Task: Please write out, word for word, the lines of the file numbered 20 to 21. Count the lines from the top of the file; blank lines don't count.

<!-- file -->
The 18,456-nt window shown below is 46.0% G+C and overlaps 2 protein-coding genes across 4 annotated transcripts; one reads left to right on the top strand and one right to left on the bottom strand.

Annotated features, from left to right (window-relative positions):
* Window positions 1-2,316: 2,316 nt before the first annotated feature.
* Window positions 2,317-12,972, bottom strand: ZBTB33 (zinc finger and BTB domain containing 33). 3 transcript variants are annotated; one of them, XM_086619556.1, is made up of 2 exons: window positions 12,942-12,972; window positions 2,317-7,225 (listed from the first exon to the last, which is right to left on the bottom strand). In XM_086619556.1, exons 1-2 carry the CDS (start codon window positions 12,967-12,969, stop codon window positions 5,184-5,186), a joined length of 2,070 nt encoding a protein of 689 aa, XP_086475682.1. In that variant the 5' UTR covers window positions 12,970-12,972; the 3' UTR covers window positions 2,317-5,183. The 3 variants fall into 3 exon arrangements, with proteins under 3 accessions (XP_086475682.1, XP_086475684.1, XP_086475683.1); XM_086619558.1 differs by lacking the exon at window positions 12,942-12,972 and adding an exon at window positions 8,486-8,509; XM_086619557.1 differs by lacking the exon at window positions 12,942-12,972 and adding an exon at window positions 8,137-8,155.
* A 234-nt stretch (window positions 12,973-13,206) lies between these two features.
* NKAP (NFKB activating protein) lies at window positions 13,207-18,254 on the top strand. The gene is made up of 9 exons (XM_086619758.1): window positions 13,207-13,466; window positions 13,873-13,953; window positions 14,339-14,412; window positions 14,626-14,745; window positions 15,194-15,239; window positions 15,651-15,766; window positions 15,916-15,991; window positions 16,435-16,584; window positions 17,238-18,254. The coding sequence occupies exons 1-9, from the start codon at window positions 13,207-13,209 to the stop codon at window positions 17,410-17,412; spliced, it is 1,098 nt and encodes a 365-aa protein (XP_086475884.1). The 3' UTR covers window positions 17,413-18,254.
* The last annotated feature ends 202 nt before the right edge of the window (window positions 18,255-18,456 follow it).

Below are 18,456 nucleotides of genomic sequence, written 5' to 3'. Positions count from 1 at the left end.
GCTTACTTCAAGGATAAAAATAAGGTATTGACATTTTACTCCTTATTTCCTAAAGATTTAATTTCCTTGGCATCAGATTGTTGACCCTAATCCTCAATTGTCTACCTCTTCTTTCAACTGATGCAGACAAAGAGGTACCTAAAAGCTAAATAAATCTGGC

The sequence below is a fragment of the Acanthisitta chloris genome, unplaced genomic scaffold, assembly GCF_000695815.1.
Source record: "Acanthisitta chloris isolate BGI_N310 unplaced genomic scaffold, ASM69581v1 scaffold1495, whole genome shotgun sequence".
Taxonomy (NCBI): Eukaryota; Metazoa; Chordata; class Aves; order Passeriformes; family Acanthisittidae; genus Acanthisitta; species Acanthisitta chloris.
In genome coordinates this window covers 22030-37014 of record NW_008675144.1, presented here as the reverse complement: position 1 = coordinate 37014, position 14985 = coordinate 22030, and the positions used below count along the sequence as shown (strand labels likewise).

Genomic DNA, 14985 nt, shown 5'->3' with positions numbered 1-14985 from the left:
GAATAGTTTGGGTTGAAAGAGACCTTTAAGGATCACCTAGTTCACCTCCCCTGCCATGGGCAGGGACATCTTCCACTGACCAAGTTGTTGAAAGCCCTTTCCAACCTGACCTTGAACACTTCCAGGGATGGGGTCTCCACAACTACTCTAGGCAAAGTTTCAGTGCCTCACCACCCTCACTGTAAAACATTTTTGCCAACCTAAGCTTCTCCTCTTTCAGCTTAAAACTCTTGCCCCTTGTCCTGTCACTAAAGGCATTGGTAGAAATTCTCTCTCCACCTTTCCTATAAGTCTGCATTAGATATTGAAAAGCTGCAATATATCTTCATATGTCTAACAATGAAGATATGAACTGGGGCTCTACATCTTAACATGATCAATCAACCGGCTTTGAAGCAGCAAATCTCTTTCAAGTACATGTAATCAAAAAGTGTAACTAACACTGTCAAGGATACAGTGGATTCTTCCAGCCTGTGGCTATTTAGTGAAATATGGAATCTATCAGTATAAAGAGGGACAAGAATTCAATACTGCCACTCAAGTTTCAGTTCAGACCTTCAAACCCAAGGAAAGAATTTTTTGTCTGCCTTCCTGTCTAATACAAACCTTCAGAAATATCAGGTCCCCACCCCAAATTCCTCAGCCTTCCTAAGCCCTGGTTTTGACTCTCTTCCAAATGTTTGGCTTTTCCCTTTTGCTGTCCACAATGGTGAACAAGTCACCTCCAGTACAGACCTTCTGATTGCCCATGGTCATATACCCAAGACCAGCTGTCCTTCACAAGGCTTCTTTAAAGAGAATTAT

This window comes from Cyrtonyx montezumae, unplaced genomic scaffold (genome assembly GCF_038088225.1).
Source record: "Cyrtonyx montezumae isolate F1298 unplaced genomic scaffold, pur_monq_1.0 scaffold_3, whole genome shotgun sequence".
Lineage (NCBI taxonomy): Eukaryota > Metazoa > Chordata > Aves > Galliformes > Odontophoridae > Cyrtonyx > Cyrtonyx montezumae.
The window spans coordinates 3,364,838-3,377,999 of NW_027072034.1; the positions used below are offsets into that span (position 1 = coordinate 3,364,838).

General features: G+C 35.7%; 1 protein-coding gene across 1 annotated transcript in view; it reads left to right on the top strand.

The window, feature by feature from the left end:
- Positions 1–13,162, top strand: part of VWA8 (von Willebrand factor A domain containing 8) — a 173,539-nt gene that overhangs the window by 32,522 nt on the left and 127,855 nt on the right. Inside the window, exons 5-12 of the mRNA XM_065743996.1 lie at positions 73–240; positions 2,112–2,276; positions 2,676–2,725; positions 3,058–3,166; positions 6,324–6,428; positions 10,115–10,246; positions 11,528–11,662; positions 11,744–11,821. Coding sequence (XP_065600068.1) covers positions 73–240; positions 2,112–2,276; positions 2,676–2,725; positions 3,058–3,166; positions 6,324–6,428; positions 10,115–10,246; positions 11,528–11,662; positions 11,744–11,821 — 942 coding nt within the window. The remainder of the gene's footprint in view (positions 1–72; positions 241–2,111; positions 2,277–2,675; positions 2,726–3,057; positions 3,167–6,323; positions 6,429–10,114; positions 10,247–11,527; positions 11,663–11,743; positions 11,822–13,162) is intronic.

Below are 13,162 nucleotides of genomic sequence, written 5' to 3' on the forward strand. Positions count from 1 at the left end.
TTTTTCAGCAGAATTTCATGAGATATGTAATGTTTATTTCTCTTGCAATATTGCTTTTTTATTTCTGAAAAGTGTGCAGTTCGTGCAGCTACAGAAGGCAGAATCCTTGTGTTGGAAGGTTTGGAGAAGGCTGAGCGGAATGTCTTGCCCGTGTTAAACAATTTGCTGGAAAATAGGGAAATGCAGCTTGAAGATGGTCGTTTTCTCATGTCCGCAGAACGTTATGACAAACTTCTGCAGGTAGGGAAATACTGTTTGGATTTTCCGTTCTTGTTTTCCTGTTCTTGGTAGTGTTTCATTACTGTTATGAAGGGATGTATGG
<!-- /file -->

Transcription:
General features: G+C 35.7%; 1 protein-coding gene across 1 annotated transcript in view; it reads left to right on the top strand.

The window, feature by feature from the left end: